Mugabe Loves Hate Language

THE comments attributed to President Mugabe at the United Nations refer.

 

In an interview with the Associated Press at the UN headquarters last Wednesday, Mugabe rejected suggestions in the West that the power-sharing deal was facing hitches.

“There is no one who is keen to resign from the agreement. Only one area relating to four Cabinet posts is outstanding. I am surprised that the Americans and British are saying loud stupid things about us.” And who says stupid things about them?

He said the agreement would work despite the fact that Zanu PF and the two MDC formations had different backgrounds, the ruling party being a revolutionary party while the opposition leaned to the British and their Western allies for support.

“I don’t see any reason why we can’t work together. As Zimbabweans we are all sons of the soil as we say. The only differences are on how we move forward.”

The only move forward that Mugabe and his mafia have ever made is towards their self-enrichment with no thought for the people of Zimbabwe.

As for “sons of the soil”, should we all not look at how the new farmers are managing their newly acquired farms “inherited” from the folk who put in the hard work, and witness the sort of production being carried out now.

“Britain’s problem with Zimbabwe was the land issue and London’s determination to see Mugabe out of office,” the president said when asked about the opposition’s intimation that it wants a truth and reconciliation exercise on alleged human rights abuses.

“The fight is between us and the British and Americans. It is the British, it is the Americans which must be reconciled to us. It does not pay to have their stooges reconciling with us when the principals stand apart.”

The principals which he speaks of must surely be, on the one hand, murder, violence and intimidation against the poorest of Zimbabweans such as Gukurahundi victims of the early 80s, Murambatsvina and many more documented violations of human rights. Mugabe has no mandate to talk of “principals”. He has no morals.

“Zimbabwe has not offended the US and Britain. Zimbabwe has not interfered in their domestic affairs but they have offended us even to the extent of creating an opposition in our country. They want regime change.”

Zimbabweans are the people who want regime change, Mr President, and you offend the people of Zimbabwe every time you speak!

“(Former British Prime Minister Tony) Blair, who was once in the saddle is no more, (Gordon) Brown is on his way out. This is not because of us but their democratic processes,” said Mugabe.

On democracy in Zimbabwe, he said Sadc and the African Union could only judge Zimbabwe and not the West, which he urged to remove the illegal sanctions.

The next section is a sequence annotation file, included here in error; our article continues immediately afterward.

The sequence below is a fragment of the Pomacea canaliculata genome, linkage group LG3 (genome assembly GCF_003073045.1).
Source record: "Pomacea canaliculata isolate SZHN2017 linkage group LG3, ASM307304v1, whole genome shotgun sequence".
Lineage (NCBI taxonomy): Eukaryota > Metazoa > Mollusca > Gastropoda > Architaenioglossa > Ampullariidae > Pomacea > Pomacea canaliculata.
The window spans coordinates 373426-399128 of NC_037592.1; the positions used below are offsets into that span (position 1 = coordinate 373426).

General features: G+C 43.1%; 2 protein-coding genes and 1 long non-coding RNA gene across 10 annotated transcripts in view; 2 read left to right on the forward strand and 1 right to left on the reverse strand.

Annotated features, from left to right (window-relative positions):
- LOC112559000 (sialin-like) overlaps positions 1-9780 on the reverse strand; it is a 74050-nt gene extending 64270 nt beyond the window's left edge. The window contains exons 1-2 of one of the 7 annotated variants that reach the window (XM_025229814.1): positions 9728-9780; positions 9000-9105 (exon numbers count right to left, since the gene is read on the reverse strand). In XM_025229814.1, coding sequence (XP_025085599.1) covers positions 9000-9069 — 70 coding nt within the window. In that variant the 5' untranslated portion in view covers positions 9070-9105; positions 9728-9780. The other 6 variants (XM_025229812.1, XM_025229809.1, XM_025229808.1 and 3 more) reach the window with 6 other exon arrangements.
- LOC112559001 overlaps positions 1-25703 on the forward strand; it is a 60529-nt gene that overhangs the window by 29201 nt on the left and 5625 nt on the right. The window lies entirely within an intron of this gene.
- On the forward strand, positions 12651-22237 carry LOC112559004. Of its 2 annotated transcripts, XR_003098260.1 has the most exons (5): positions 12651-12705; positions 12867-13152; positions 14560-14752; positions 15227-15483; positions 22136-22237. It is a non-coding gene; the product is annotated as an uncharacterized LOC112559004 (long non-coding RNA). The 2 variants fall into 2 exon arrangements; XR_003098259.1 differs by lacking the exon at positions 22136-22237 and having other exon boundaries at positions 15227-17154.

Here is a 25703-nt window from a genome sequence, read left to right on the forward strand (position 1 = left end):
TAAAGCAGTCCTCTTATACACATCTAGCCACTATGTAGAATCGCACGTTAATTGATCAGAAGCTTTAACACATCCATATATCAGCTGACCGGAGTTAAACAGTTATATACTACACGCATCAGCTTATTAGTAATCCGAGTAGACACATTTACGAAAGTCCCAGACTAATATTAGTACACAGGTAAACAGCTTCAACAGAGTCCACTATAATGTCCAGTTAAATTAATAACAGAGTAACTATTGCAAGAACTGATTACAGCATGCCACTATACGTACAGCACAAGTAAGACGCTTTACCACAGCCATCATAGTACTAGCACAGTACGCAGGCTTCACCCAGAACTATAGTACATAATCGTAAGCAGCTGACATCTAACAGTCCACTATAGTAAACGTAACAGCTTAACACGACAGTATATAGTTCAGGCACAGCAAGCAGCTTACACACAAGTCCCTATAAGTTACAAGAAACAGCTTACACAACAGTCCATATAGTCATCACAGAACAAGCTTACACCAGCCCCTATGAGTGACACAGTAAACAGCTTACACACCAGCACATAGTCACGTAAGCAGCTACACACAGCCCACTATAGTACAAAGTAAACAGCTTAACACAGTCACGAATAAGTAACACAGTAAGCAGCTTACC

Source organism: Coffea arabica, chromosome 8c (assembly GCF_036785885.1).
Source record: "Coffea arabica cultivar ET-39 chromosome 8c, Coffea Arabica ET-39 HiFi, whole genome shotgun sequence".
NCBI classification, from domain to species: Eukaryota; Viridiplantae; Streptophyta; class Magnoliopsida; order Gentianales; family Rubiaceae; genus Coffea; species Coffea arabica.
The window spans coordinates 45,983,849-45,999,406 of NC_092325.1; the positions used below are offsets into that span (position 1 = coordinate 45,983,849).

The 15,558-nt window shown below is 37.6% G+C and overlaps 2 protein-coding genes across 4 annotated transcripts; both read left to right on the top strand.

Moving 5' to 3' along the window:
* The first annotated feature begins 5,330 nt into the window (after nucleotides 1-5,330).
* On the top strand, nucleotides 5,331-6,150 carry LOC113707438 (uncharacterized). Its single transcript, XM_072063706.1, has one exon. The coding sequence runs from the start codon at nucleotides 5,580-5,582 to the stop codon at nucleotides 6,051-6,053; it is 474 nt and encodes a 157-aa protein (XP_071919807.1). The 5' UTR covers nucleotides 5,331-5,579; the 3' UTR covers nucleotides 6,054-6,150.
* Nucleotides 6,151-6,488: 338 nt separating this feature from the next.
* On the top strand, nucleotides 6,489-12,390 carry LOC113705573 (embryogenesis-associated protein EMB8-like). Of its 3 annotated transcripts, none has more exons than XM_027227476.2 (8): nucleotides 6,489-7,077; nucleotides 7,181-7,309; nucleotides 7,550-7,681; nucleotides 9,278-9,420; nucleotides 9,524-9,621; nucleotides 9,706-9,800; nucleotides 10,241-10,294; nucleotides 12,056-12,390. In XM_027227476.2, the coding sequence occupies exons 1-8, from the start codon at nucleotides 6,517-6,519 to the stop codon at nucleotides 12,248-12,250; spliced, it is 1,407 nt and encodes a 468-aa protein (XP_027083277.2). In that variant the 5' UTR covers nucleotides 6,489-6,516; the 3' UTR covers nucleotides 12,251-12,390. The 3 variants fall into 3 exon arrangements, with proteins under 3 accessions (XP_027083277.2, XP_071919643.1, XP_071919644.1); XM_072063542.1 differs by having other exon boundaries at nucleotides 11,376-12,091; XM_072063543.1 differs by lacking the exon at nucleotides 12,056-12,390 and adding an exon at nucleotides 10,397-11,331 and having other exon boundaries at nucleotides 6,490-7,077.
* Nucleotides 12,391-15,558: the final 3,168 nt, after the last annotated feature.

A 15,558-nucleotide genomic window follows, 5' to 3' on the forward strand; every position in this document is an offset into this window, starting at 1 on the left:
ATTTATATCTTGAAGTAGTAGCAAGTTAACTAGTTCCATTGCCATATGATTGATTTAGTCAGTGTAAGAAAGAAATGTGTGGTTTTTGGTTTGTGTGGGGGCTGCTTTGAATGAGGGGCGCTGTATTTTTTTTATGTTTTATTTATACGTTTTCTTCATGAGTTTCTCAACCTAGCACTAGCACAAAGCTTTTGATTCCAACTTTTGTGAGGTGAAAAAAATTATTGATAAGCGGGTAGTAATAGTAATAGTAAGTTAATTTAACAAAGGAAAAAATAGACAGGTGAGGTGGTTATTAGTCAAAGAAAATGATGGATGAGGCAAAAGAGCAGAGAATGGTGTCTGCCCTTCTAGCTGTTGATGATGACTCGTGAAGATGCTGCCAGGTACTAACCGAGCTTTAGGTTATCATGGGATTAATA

Sanctions were never against Zimbabweans. They were directed at Mugabe and his kleptocratic mafiosi. Mugabe and his cronies have continually perpetuated the lie that sanctions were against locals.

“Sanctions must be lifted, why were they imposed in the first place? There is dishonesty in their scope, these are overwhelming sanctions with the IMF and World Bank directed to stop aid to Zimbabwe. Is there anything more demonic than that?”

Was it not Mugabe’s government that stopped aid to the poorest of rural Zimbabweans during the last elections?

Is there anything more demonic than to intimidate these people through violence, withholding of food supplies, and to solicit votes through coercion?

Mugabe claims he remains resolute despite spirited efforts by the British and Americans to dislodge him from power.

“They are waiting for a day when this man, this evil man, called Robert Mugabe is no longer in control. I don’t know when that day is coming.”

Asked if he was prepared to face trial at the International Criminal Court, Mugabe said: “They (the West) forget that I did not invade Iraq.”

Mugabe attacked and drove out poor people in the townships and informal markets in Operation Murambatsvina.

“I am not Mr Bush, is this not the man who must face trial? They must not confuse me with Mr Bush.”

The president was optimistic Zimbabwe’s economy would rebound if the West lifted the economic blockade and stopped meddling in the internal affairs of the country.

He said the country welcomed investment from friendly countries.

Mugabe agreed that economic revival hinged on a good agricultural season and sufficient food would help tame inflation.

“If the West can only leave us alone you will see us come up.”

Mugabe said executive power had never been exclusive to one person in government.

“Executive power in Zimbabwe resides in the presidency (but) that power is not held by one person but devolves from the president, vice-presidents (and now) the prime minister, deputy prime ministers down to the ministers and the civil servants.”

On whether the ouster of Thabo Mbeki as South African president was right, Mugabe said it was not for him to say but noted that Mbeki had done a lot of good work with Zimbabwe.

Asked if the move did not show that democracy was at work in South Africa he replied: “Well, democracy at work? I don’t think democracy should work in that negative way. Democracy in one stroke pulls him down, democracy without morality is hollow.”

What authority does this man have to speak of democracy and morality?

Umbrage.

Harare.